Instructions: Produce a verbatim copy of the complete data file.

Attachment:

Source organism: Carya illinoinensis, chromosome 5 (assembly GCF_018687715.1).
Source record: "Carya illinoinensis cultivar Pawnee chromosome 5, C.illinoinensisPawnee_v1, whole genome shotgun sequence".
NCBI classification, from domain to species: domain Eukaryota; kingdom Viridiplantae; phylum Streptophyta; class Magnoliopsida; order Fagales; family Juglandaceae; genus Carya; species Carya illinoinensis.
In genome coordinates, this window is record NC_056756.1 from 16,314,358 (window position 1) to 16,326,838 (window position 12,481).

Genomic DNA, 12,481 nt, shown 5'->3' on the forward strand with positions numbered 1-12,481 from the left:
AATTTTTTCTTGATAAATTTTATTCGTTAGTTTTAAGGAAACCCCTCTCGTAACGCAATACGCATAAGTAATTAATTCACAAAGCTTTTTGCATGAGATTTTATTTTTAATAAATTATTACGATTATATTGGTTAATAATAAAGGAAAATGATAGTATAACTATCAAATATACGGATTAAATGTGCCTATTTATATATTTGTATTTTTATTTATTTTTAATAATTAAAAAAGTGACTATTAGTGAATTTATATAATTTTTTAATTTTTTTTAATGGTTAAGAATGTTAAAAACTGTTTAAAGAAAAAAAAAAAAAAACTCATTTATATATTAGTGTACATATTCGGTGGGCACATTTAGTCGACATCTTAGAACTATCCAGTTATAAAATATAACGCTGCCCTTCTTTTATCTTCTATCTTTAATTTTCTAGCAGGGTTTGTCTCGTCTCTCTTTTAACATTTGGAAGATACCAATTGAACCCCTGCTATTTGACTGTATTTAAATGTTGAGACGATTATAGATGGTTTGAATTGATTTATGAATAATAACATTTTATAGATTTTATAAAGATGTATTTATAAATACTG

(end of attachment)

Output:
Source organism: Carya illinoinensis, chromosome 5 (assembly GCF_018687715.1).
Source record: "Carya illinoinensis cultivar Pawnee chromosome 5, C.illinoinensisPawnee_v1, whole genome shotgun sequence".
NCBI classification, from domain to species: domain Eukaryota; kingdom Viridiplantae; phylum Streptophyta; class Magnoliopsida; order Fagales; family Juglandaceae; genus Carya; species Carya illinoinensis.
In genome coordinates, this window is record NC_056756.1 from 16,314,358 (window position 1) to 16,326,838 (window position 12,481).

Genomic DNA, 12,481 nt, shown 5'->3' on the forward strand with positions numbered 1-12,481 from the left:
AATTTTTTCTTGATAAATTTTATTCGTTAGTTTTAAGGAAACCCCTCTCGTAACGCAATACGCATAAGTAATTAATTCACAAAGCTTTTTGCATGAGATTTTATTTTTAATAAATTATTACGATTATATTGGTTAATAATAAAGGAAAATGATAGTATAACTATCAAATATACGGATTAAATGTGCCTATTTATATATTTGTATTTTTATTTATTTTTAATAATTAAAAAAGTGACTATTAGTGAATTTATATAATTTTTTAATTTTTTTTAATGGTTAAGAATGTTAAAAACTGTTTAAAGAAAAAAAAAAAAAAACTCATTTATATATTAGTGTACATATTCGGTGGGCACATTTAGTCGACATCTTAGAACTATCCAGTTATAAAATATAACGCTGCCCTTCTTTTATCTTCTATCTTTAATTTTCTAGCAGGGTTTGTCTCGTCTCTCTTTTAACATTTGGAAGATACCAATTGAACCCCTGCTATTTGACTGTATTTAAATGTTGAGACGATTATAGATGGTTTGAATTGATTTATGAATAATAACATTTTATAGATTTTATAAAGATGTATTTATAAATACTG